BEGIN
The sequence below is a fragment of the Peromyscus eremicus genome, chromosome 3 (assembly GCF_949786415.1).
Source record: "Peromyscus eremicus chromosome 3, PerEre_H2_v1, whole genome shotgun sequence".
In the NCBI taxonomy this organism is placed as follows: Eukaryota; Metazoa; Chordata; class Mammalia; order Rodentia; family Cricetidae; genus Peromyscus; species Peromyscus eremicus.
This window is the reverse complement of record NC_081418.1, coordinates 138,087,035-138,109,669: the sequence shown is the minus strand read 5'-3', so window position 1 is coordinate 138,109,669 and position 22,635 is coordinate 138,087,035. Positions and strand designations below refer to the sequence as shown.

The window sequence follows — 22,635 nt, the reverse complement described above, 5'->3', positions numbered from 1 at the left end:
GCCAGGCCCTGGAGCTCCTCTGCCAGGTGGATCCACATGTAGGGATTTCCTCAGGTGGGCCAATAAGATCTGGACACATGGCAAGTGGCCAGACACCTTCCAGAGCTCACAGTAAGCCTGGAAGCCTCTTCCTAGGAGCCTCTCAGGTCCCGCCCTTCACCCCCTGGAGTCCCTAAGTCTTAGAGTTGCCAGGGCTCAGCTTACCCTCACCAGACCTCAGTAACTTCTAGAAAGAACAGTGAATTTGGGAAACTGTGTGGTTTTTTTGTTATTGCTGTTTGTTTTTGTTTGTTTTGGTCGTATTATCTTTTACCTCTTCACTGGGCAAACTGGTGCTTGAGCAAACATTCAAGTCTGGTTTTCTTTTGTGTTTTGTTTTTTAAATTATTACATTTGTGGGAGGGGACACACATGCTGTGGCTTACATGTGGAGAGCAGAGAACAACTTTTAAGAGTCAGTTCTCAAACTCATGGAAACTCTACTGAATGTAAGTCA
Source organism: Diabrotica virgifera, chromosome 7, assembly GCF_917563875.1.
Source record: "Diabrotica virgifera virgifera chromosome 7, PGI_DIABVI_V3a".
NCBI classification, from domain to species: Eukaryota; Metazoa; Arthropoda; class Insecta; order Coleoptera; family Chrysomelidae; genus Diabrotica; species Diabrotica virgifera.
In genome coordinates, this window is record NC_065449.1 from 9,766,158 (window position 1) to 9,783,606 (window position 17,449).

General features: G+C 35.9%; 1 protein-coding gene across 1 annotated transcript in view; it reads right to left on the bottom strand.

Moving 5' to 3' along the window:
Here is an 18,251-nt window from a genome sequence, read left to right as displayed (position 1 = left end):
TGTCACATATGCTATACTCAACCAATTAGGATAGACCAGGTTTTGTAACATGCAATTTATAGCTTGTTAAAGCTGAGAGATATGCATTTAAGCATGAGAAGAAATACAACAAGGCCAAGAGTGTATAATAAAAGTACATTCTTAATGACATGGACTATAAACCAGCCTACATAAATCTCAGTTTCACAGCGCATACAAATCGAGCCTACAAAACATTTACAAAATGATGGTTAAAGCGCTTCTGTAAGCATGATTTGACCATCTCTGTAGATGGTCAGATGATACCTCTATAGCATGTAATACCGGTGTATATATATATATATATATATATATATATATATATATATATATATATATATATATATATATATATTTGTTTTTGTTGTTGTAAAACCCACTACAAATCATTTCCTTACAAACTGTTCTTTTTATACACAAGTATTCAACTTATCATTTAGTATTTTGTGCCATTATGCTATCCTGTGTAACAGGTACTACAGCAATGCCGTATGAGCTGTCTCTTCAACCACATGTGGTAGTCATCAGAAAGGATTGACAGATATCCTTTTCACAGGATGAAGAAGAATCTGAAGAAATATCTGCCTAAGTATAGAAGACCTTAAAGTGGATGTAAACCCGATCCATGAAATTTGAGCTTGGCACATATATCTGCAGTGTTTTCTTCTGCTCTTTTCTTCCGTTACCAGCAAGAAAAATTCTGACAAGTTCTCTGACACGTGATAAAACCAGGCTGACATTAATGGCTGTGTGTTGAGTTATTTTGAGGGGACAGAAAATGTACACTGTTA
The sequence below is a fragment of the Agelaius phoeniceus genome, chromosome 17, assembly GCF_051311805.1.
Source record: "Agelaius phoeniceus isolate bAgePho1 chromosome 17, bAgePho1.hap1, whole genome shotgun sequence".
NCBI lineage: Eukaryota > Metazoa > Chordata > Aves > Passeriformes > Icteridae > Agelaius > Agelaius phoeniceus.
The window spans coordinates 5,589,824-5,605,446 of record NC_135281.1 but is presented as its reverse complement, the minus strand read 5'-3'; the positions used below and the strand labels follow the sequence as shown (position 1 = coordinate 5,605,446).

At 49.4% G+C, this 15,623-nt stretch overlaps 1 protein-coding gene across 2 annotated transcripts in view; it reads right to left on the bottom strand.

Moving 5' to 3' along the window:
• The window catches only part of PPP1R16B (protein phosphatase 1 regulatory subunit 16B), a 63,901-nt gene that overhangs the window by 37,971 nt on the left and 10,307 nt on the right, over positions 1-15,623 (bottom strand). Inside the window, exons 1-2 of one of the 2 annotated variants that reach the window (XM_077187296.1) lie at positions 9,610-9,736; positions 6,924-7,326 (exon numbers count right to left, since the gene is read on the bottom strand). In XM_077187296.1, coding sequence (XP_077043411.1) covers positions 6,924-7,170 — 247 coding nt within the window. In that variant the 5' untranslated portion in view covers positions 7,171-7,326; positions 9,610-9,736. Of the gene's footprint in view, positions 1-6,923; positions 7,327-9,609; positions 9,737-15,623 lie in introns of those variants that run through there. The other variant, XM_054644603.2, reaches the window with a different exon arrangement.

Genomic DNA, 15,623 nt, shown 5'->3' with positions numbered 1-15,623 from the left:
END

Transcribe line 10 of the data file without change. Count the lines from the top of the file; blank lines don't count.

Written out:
In genome coordinates, this window is record NC_065449.1 from 9,766,158 (window position 1) to 9,783,606 (window position 17,449).